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Volume 51 / Social Sciences


LYLE CAMPBELL, Professor of Anthropology, Linguistics, and Spanish, Louisiana State University
ERNESTO C. MIGLIAZZA, Consultant in Anthrolinguistics, Washington, D.C.

WORK ON THE NATIVE LANGUAGES of Mexico and Central America continues encouragingly. Very welcome are the dictionaries and grammatical sketches of little-known languages: Miskito (item bi 89000211); Colette Craig on Rama (item bi 90011747); Norwood, Von Houwald and Rener on Sumo (item bi 89000226); Dennis and Royce de Dennis on Tol/Jicaque (item bi 89000219); as well as Hale and Lacayo Blanco on Ulva/Sumo (item bi 90011868). Others include a Cakchikel dictionary by Blair et al. (item bi 90011749), Mixtec grammatical sketches by Bradley and Hollenbach (item bi 89000223), a three-volume colonial Tzotzil dictionary by Laughlin (item bi 90011825), and Ximénez's colonial vocabulary of Cakchikel, Quiché and Tzutuhil (item bi 89000215).

Works on Mayan hieroglyphics reflect the current vitality of that field: these include the extremely valuable Los Códices Mayas edited by Lee (item bi 89000205); papers by Davoust (item bi 90011743), Ershova (item bi 88003098) and Houston (item bi 88000314); Kurbjuhn's very useful catalog (item bi 90005937); and the several papers of the Journal of Mayan Linguistics (item bi 90011777).

Valuable information and resource material on older stages of several languages appeared: León-Portilla on Cochimi (item bi 88000368); Dedrick on Yaqui (item bi 88000361); Carmack and Mondloch's Quiché Ilocab Título (item bi 88000364); and works cited above by Laughlin (item bi 90011825); and Ximénez (item bi 89000215).

The rather large number of native texts with translation will prove valuable for many fields of study and research (see items bi 88000366, bi 88000361, bi 88000362, and bi 88000368).

A number of works on native American literature appeared: The Popol Vuh (Quiche, Maya) is treated by Dürr (item bi 90011751), Himelbau (item bi 90011774), and López Perén (item bi 89000207), and in articles in the Gossen volume (item bi 90010314). Lacandon myth and oral literature are presented by Boremanse (item bi 88000593), while Jansen treats Mixtec (item bi 88000541). Nahuatl is represented by Garibay (item bi 89000214), and by Karttunen and Lockhart (item bi 90011779).

Finally, three basic reference works deserve special mention: the very useful dictionary of Spanish flora and fauna by L. Schoenhals (item bi 90011866), the extensive study of Nahuatl dialectology by Yolanda Lastra (item bi 88002627) and L. Campbell's volume on Southeastern Chiapas languages which includes basic reference material on many languages, especially Mayan (item bi 90011708).

MOST NOTABLE among the publications during this biennium is Bruce Mannheim's brilliant study of Southern Peruvian Quechua (item bi 91002357), which is, among other things, an important contribution to the theory of language and is of interest to both linguists and anthropologists. The majority of anthrolinguistic publications annotated are basic references, descriptive works, traditional and pedagogical grammars, vocabularies and dictionaries. Outstanding examples are the comprehensive descriptive grammars edited by Derbyshire and Pullum in their vol. 2 of The handbook of Amazonian languages (item bi 90007921), and the collection of 18 studies edited by Doris Payne, (item bi 90007922). Other worthwhile studies were published by Everett (item bi 90011916), Cole (item bi 90011915), Hardman-de-Bautista (item bi 90005967), Swift (item bi 90005964), Moore (item bi 90011956) and by Dooley on Tupi languages (item bi 89000696). We also welcome a few edited republications of colonial language material. Notable contributions are Angeles' critical review of the 1690 description of Quechua by Aguilar (item bi 89000694) and a new edition of a 17th-century dictionary and grammar of Chibcha, a manuscript never printed at that time (item bi 89000673).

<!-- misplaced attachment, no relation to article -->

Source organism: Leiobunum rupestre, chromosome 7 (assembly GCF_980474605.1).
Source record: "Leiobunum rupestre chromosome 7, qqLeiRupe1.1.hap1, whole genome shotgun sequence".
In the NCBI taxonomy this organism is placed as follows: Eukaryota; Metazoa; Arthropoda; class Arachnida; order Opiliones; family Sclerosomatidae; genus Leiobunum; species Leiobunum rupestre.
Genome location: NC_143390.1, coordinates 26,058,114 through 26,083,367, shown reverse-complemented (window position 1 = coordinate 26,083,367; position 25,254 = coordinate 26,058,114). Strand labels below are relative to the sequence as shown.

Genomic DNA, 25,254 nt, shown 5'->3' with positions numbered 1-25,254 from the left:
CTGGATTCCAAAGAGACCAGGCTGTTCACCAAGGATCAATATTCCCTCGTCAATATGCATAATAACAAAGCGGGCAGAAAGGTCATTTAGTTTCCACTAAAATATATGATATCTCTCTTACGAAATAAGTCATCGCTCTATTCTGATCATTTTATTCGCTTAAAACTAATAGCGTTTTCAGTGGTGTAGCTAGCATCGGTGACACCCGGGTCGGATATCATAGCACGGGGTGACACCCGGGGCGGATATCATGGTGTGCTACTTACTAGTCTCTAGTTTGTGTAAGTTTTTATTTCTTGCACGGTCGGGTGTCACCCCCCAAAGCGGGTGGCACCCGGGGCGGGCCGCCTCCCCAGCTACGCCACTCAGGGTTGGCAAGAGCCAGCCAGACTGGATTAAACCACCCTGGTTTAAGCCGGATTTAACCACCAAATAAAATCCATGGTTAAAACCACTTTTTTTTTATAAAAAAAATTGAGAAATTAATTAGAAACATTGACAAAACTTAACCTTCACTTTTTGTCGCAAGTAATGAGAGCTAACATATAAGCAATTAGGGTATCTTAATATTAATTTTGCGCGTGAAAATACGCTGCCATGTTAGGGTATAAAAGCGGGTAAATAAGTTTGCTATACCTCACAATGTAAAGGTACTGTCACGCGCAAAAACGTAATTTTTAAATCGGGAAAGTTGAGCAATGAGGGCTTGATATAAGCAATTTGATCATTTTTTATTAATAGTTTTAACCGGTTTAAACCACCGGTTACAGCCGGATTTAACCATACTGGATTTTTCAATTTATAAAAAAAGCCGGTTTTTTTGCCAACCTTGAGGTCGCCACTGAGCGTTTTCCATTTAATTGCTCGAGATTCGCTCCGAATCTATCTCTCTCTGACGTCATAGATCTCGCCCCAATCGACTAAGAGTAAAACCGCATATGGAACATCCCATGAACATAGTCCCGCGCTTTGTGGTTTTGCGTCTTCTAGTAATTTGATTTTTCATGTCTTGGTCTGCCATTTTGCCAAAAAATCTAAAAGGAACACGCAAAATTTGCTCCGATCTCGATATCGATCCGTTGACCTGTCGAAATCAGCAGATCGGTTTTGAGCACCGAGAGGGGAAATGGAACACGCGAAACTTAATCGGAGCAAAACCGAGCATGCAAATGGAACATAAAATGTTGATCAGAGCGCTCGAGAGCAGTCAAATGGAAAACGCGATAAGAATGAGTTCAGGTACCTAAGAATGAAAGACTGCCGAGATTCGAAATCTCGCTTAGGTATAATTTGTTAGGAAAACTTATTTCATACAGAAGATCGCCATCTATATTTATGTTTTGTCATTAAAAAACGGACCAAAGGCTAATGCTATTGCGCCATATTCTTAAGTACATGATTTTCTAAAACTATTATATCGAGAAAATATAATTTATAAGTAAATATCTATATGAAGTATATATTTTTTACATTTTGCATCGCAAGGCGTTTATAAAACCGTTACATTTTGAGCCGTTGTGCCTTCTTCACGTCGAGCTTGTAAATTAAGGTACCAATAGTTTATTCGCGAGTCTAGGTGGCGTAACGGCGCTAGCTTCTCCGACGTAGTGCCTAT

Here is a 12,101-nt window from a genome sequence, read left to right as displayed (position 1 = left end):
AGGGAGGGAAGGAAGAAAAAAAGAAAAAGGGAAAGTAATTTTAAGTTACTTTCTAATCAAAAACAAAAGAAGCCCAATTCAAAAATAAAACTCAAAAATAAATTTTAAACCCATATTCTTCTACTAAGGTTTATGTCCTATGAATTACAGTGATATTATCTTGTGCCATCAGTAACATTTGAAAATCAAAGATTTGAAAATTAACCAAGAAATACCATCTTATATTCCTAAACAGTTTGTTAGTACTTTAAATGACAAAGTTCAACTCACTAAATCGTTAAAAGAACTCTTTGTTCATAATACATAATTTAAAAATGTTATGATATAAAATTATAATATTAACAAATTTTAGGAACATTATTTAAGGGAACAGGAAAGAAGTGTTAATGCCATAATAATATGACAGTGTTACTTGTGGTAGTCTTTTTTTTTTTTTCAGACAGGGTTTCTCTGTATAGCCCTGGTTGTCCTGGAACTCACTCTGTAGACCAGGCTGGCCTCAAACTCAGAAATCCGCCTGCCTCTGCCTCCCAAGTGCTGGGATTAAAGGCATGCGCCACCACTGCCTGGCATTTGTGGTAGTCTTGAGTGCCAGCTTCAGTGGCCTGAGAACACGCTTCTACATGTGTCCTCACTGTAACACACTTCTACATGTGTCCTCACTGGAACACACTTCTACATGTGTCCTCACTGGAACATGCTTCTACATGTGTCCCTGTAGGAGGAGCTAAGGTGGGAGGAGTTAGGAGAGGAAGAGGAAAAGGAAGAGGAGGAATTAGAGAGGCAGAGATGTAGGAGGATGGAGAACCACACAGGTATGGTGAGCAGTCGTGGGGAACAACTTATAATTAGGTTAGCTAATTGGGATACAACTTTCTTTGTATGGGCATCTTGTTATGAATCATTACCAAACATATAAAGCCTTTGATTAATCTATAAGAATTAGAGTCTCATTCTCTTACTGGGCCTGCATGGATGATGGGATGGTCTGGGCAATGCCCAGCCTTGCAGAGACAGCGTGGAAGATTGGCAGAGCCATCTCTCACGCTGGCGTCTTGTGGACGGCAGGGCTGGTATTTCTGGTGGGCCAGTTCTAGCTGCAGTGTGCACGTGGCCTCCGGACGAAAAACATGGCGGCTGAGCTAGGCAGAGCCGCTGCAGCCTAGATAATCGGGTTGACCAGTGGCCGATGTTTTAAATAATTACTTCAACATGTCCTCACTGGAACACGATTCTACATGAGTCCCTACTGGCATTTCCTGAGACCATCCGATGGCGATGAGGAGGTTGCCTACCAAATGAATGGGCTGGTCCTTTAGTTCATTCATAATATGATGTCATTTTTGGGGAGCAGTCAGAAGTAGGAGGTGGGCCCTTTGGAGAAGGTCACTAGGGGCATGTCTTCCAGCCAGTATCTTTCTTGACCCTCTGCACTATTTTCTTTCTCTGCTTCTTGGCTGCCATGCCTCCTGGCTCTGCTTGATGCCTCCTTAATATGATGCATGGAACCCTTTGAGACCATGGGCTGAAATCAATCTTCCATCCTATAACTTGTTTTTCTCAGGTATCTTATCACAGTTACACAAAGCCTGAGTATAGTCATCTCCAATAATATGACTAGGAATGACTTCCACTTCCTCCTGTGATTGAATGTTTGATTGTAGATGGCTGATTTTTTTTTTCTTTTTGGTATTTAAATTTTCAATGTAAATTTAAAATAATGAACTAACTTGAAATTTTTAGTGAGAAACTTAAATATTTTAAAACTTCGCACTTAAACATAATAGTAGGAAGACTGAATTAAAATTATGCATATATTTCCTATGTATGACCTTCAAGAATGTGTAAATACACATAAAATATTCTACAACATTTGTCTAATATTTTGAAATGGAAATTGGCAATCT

There were a number of traditional and pedagogical grammars published in this biennium such as those by Lachnitt (item bi 90005968), Márquez (item bi 90009265), Vásquez (item bi 90005962), and Chávez (item bi 89000684). There were 12 outstanding vocabularies and dictionaries canvassed for this HLAS volume on the following languages: Guarani (items bi 90005966, bi 89000676, bi 89000675, and bi 89000690); Cashibo (item bi 89000686); an especially worthwhile dictionary of Oyampi (item bi 90011918); Mapuche (items bi90-8096 and bi90-5970); Huambisa (item bi 8900691); Aymara (item bi 90005969); Chachapoyan Quechua (item bi 89000699); Piro (item bi 89000689); and others annotated below. Studies dealing with political, demographical and educational topics including sociolinguistic information were also abundant and are exemplified by the following authors and editors: Hernández (item bi 89000187), Zolezzi (item bi 89000189), Dacunda (item bi 89000685), Fauchois (item bi 89000682), Tempski (item bi 89000698), Plaza (item bi 89000688), López (item bi 89000695), Silva (item bi 89000700), Romero (item bi 89000692), Montaluisa (item bi 88001563), and Vries (item bi 90009266).

Comparative and historical studies were few, the exceptions being three notable works by Rodrígues (item bi 89000683), Cerro-Palomino (item bi 90011911), and Spires (item bi 89000191). Narratives and myths have been omitted here as they belong to the folklore section, however, one good work included is the one edited by Wilbert and Simoneau (item bi 89000671).

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